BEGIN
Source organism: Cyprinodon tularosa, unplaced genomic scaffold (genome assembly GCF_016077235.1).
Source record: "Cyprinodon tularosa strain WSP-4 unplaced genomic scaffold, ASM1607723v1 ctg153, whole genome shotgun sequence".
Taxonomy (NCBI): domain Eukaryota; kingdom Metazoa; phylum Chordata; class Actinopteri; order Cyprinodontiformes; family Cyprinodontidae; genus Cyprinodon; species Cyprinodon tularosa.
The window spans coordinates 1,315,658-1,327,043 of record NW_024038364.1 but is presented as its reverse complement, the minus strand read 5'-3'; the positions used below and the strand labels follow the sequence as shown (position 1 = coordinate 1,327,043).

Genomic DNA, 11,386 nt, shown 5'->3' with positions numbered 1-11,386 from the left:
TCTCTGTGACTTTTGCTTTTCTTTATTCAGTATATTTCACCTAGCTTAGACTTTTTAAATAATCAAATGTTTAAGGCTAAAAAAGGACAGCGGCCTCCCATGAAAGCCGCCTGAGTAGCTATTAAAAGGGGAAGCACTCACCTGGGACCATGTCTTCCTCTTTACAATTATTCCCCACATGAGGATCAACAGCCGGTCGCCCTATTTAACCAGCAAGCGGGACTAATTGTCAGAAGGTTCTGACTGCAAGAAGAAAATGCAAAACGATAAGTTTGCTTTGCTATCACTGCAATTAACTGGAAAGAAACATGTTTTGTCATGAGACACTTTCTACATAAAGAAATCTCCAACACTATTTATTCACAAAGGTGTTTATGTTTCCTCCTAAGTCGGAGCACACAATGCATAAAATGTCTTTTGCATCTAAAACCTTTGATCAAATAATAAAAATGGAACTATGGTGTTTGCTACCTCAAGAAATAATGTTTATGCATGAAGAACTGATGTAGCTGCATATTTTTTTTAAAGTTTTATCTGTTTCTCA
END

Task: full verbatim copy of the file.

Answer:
Source organism: Cyprinodon tularosa, unplaced genomic scaffold (genome assembly GCF_016077235.1).
Source record: "Cyprinodon tularosa strain WSP-4 unplaced genomic scaffold, ASM1607723v1 ctg153, whole genome shotgun sequence".
Taxonomy (NCBI): domain Eukaryota; kingdom Metazoa; phylum Chordata; class Actinopteri; order Cyprinodontiformes; family Cyprinodontidae; genus Cyprinodon; species Cyprinodon tularosa.
The window spans coordinates 1,315,658-1,327,043 of record NW_024038364.1 but is presented as its reverse complement, the minus strand read 5'-3'; the positions used below and the strand labels follow the sequence as shown (position 1 = coordinate 1,327,043).

Genomic DNA, 11,386 nt, shown 5'->3' with positions numbered 1-11,386 from the left:
TCTCTGTGACTTTTGCTTTTCTTTATTCAGTATATTTCACCTAGCTTAGACTTTTTAAATAATCAAATGTTTAAGGCTAAAAAAGGACAGCGGCCTCCCATGAAAGCCGCCTGAGTAGCTATTAAAAGGGGAAGCACTCACCTGGGACCATGTCTTCCTCTTTACAATTATTCCCCACATGAGGATCAACAGCCGGTCGCCCTATTTAACCAGCAAGCGGGACTAATTGTCAGAAGGTTCTGACTGCAAGAAGAAAATGCAAAACGATAAGTTTGCTTTGCTATCACTGCAATTAACTGGAAAGAAACATGTTTTGTCATGAGACACTTTCTACATAAAGAAATCTCCAACACTATTTATTCACAAAGGTGTTTATGTTTCCTCCTAAGTCGGAGCACACAATGCATAAAATGTCTTTTGCATCTAAAACCTTTGATCAAATAATAAAAATGGAACTATGGTGTTTGCTACCTCAAGAAATAATGTTTATGCATGAAGAACTGATGTAGCTGCATATTTTTTTTAAAGTTTTATCTGTTTCTCA